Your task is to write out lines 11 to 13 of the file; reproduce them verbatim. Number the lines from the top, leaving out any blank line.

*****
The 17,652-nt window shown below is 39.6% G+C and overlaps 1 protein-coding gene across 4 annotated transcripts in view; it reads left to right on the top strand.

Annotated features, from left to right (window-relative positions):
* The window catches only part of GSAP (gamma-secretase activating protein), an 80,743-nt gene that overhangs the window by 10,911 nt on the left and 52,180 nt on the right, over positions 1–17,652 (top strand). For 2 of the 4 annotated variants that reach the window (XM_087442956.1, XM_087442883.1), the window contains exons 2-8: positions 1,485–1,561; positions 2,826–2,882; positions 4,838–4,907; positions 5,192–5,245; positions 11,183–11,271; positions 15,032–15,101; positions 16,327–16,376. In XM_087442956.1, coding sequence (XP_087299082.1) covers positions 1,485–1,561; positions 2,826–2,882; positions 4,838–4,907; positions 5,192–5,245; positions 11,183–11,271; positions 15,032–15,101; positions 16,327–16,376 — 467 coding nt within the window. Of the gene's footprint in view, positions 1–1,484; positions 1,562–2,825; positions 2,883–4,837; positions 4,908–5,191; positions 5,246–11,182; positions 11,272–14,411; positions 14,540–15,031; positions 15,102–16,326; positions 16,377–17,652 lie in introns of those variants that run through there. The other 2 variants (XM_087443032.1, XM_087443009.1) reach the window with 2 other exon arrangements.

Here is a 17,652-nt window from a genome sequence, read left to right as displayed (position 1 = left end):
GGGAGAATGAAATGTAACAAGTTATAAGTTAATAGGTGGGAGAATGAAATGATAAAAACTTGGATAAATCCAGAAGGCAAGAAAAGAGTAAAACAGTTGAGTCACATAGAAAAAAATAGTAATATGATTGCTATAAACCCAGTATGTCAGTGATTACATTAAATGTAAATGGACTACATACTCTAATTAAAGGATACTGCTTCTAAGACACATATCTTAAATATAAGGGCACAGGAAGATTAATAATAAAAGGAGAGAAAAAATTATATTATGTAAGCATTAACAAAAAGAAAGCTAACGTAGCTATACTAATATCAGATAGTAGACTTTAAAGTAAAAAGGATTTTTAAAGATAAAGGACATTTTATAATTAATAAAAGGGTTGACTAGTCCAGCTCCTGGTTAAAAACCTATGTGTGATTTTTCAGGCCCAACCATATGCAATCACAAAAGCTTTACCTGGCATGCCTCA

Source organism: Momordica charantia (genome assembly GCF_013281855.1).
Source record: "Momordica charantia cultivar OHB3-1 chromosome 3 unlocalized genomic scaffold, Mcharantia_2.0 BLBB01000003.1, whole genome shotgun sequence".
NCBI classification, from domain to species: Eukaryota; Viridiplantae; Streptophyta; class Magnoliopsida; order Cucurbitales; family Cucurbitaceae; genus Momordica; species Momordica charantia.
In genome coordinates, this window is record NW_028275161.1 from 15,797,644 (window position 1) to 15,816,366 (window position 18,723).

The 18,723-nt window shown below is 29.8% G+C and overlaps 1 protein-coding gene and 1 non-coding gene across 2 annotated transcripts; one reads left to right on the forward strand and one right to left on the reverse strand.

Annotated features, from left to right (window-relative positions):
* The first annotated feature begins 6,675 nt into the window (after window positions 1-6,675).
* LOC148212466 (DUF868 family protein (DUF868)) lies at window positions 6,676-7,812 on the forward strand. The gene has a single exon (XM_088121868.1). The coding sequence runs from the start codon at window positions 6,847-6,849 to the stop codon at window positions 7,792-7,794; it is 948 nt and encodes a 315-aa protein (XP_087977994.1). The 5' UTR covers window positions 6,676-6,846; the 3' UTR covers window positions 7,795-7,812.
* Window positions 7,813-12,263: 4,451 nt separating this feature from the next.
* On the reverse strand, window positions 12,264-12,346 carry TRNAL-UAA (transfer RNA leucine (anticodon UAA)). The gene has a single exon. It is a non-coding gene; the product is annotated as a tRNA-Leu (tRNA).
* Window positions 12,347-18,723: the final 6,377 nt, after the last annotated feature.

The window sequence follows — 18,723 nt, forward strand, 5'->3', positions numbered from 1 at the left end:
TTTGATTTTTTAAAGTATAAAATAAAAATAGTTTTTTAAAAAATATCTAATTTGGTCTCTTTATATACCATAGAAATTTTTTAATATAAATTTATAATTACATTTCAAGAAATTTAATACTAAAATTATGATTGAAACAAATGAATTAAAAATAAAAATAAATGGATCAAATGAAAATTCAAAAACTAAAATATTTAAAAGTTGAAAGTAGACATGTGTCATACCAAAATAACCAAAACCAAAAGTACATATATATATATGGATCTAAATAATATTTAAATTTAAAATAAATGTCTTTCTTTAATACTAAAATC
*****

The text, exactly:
Annotated features, from left to right (window-relative positions):
* The first annotated feature begins 6,675 nt into the window (after window positions 1-6,675).
* LOC148212466 (DUF868 family protein (DUF868)) lies at window positions 6,676-7,812 on the forward strand. The gene has a single exon (XM_088121868.1). The coding sequence runs from the start codon at window positions 6,847-6,849 to the stop codon at window positions 7,792-7,794; it is 948 nt and encodes a 315-aa protein (XP_087977994.1). The 5' UTR covers window positions 6,676-6,846; the 3' UTR covers window positions 7,795-7,812.